I used a Champion International Juicer and still have it. Many might find this unit very large and bulky by today's standards. Jack Lalanne's company makes a good juicer that I've used as recently as last year. The important methods is that it needs to be a masticating (chewing) style of juicer. Jack LaLanne juicer is called the Power Juicer. I don't endorse necessarily either one, I've used both and they both have advantages, particularly when making the leafy greens like Kale.
Ragman
 
  1  
Reply Tue 20 Apr, 2010 09:47 pm
@Amigo,
Furthermore, here's more info (some is repeated from prior post) regarding useful kitchen appliances for healthy nutrition:

"Citrus Juicer
If you have ever had the good fortune to drink freshly squeezed orange or grapefruit juice, you have undoubtedly been amazed at how much better it tasted than the concentrated or bottled variety. The reason is that fresh juice, unlike commercial juice products, has not been heat treated to kill pathogens that might grow in the interval between extraction and consumption.

While heat treating can help keep our store-bought juices safe, it unfortunately also destroys enzymes, lowers vitamin concentrations and alters the taste - juice becomes blandly sweet, rather than featuring a symphony of complex and subtle flavors that can come from fresh fruit, particularly organically grown fruit.

Home squeezed citrus juice may also offer a bevy of health benefits - studies have linked dietary intake of fruit juice with lower levels of inflammation, heart disease and more. And home squeezed juice tends to contain more pulp, a source of healthful dietary fiber.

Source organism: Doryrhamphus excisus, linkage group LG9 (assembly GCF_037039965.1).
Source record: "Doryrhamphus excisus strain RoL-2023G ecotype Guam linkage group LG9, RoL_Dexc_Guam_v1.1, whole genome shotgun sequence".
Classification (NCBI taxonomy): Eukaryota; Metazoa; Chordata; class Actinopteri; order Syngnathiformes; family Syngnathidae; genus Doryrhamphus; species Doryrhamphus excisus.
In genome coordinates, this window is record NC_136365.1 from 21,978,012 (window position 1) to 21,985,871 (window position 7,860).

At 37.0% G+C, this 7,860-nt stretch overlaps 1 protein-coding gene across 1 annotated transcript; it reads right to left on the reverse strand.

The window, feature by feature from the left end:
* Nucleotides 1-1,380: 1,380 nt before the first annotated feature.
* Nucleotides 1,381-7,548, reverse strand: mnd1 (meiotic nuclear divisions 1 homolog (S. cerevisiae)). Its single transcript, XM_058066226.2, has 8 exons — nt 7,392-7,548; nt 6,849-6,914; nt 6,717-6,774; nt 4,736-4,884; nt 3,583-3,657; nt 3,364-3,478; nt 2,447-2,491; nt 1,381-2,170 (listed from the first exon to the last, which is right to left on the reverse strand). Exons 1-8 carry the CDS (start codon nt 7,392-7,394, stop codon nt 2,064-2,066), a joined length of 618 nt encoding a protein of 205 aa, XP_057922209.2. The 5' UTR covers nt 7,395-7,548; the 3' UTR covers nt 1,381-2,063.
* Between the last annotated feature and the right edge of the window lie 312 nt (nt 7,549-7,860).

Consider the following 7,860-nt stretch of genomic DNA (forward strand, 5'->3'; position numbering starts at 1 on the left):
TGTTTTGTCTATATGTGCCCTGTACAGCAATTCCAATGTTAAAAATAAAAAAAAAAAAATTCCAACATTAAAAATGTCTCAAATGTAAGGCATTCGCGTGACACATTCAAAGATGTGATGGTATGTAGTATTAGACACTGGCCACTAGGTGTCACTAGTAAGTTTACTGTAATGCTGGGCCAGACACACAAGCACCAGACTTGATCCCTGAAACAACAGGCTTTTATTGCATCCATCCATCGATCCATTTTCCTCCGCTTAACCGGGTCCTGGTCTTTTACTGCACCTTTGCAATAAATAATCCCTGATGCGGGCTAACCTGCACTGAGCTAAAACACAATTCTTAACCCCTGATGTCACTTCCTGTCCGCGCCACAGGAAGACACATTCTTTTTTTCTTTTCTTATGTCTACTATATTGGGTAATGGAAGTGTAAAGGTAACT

Juice Extractor
Vitamins and minerals are necessary in the right amounts to support healthy immune function, and fruits and vegetables are the ideal natural sources of these vital micro-nutrients. The other healthful compounds that fruits and vegetables provide include powerful antioxidants and anti-inflammatory agents, which also have a role in modulating and enhancing immune function, and boost our natural defenses and repair mechanisms to protect DNA and cellular components from toxic insults.

To get the most from these important nutrients, I recommend a diet that includes fresh produce from all parts of the color spectrum. A juice extractor is a convenient way to increase your daily intake of fruits and vegetables and reap the benefits they provide.

Blender
A blender is one of the most essential and versatile cooking tools you can own, and no healthy kitchen should be without one. From homemade hummus and pureed soups to chopped vegetables and fruit smoothies, a blender allows you to reduce preparation time, create healthier versions of classic foods, tailor tastes to your own preference, and unleash your creative culinary skills.

Although they are a must for all types of blended beverages, blenders can also be used for less-conventional duties. I often recommend using a blender to grind flax-seed, because whole flax-seeds pass through the body undigested, whereas whirring seeds into meal as needed makes healthful components such as omega-3 fatty acids available to the body. A good blender can also grind the softer varieties of dried herbs and roots."

Personally, for my freshly ground flax-seed meal, I use a $15-$20 Kitchen Aid coffee grinder, I make just enough for 2 tbsp added in my cold cereal or oatmeal each day. However, I use a separate grinder for my coffee beans so as to avoid bitter cross-tastes on either food.

0 Replies
 
Amigo
 
  1  
Reply Tue 20 Apr, 2010 10:04 pm
@Ragman,
I read all your post. I will get a good blender and a coffee grinder for flax seed.

Isn't Jack Lalanne's juicer cheap infomercial stuff. I really don't want to waste money on a bad juicer. I am serious about this, I need to give juice to the whole family including old people for ailmemnts and teens hooked on red meat and junk food.
0 Replies